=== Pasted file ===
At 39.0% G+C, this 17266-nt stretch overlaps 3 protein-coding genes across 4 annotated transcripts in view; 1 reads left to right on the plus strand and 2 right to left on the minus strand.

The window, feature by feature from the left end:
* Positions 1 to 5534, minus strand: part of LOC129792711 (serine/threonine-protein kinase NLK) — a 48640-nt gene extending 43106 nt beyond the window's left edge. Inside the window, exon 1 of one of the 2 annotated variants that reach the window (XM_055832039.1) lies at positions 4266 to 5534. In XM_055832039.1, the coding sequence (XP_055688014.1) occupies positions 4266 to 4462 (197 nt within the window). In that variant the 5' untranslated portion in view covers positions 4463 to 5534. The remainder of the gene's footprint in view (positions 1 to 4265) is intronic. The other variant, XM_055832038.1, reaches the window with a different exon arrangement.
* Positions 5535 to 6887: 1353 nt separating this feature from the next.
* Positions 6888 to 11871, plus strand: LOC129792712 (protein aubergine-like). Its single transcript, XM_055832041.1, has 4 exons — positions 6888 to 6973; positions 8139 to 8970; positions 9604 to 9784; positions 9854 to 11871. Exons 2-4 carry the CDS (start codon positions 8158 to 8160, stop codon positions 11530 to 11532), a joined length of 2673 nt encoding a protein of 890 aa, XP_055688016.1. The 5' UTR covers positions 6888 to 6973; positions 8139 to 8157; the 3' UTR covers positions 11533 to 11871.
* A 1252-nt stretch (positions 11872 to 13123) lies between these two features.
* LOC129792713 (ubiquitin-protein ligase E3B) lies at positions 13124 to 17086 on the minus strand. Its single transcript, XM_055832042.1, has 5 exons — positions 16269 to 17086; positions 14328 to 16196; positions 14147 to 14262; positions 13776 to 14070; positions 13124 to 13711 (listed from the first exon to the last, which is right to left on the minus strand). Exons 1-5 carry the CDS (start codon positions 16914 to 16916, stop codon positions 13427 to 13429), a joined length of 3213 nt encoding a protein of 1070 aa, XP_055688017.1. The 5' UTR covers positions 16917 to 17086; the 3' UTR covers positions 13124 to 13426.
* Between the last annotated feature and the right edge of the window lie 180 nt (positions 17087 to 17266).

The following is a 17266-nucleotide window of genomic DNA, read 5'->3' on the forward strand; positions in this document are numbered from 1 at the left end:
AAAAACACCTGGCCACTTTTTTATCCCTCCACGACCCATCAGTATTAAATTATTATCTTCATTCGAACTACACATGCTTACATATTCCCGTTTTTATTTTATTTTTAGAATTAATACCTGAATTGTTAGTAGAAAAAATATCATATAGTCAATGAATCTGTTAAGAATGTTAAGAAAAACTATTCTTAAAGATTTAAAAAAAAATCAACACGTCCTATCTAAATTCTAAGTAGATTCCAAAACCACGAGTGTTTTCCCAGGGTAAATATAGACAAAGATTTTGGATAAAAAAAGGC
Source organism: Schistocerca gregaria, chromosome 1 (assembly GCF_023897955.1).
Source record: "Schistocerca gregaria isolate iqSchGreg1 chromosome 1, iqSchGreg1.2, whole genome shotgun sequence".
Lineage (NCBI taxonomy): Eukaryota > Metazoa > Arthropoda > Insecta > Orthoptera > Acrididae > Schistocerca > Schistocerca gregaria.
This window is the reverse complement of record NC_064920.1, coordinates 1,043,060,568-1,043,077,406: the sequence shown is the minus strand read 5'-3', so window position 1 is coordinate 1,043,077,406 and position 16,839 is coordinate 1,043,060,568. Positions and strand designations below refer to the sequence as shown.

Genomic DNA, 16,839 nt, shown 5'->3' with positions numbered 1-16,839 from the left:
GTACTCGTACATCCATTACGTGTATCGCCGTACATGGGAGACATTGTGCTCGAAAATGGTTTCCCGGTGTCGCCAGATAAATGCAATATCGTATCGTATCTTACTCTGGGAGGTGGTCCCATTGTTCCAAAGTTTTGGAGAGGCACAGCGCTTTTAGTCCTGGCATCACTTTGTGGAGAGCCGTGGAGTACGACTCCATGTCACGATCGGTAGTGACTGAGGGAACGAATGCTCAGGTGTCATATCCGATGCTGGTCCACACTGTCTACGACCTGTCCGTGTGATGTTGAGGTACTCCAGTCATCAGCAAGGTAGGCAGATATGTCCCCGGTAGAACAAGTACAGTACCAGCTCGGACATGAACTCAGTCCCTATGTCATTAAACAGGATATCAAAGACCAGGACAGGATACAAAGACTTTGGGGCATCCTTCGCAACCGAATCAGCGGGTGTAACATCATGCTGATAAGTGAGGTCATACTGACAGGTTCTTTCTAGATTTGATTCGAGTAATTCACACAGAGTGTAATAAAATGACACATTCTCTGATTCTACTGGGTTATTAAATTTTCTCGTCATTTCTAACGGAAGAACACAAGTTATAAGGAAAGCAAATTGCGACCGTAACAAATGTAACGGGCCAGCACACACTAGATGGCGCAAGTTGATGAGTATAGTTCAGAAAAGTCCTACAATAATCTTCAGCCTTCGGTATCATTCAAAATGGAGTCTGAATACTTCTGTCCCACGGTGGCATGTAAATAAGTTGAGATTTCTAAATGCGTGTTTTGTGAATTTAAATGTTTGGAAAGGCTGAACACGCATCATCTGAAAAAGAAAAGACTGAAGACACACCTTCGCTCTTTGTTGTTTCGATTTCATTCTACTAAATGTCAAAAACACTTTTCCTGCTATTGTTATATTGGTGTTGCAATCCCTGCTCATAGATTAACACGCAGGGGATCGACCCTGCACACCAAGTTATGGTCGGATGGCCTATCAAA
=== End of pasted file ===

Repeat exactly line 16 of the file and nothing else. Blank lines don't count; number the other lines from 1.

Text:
GTACTCGTACATCCATTACGTGTATCGCCGTACATGGGAGACATTGTGCTCGAAAATGGTTTCCCGGTGTCGCCAGATAAATGCAATATCGTATCGTATCTTACTCTGGGAGGTGGTCCCATTGTTCCAAAGTTTTGGAGAGGCACAGCGCTTTTAGTCCTGGCATCACTTTGTGGAGAGCCGTGGAGTACGACTCCATGTCACGATCGGTAGTGACTGAGGGAACGAATGCTCAGGTGTCATATCCGATGCTGGTCCACACTGTCTACGACCTGTCCGTGTGATGTTGAGGTACTCCAGTCATCAGCAAGGTAGGCAGATATGTCCCCGGTAGAACAAGTACAGTACCAGCTCGGACATGAACTCAGTCCCTATGTCATTAAACAGGATATCAAAGACCAGGACAGGATACAAAGACTTTGGGGCATCCTTCGCAACCGAATCAGCGGGTGTAACATCATGCTGATAAGTGAGGTCATACTGACAGGTTCTTTCTAGATTTGATTCGAGTAATTCACACAGAGTGTAATAAAATGACACATTCTCTGATTCTACTGGGTTATTAAATTTTCTCGTCATTTCTAACGGAAGAACACAAGTTATAAGGAAAGCAAATTGCGACCGTAACAAATGTAACGGGCCAGCACACACTAGATGGCGCAAGTTGATGAGTATAGTTCAGAAAAGTCCTACAATAATCTTCAGCCTTCGGTATCATTCAAAATGGAGTCTGAATACTTCTGTCCCACGGTGGCATGTAAATAAGTTGAGATTTCTAAATGCGTGTTTTGTGAATTTAAATGTTTGGAAAGGCTGAACACGCATCATCTGAAAAAGAAAAGACTGAAGACACACCTTCGCTCTTTGTTGTTTCGATTTCATTCTACTAAATGTCAAAAACACTTTTCCTGCTATTGTTATATTGGTGTTGCAATCCCTGCTCATAGATTAACACGCAGGGGATCGACCCTGCACACCAAGTTATGGTCGGATGGCCTATCAAA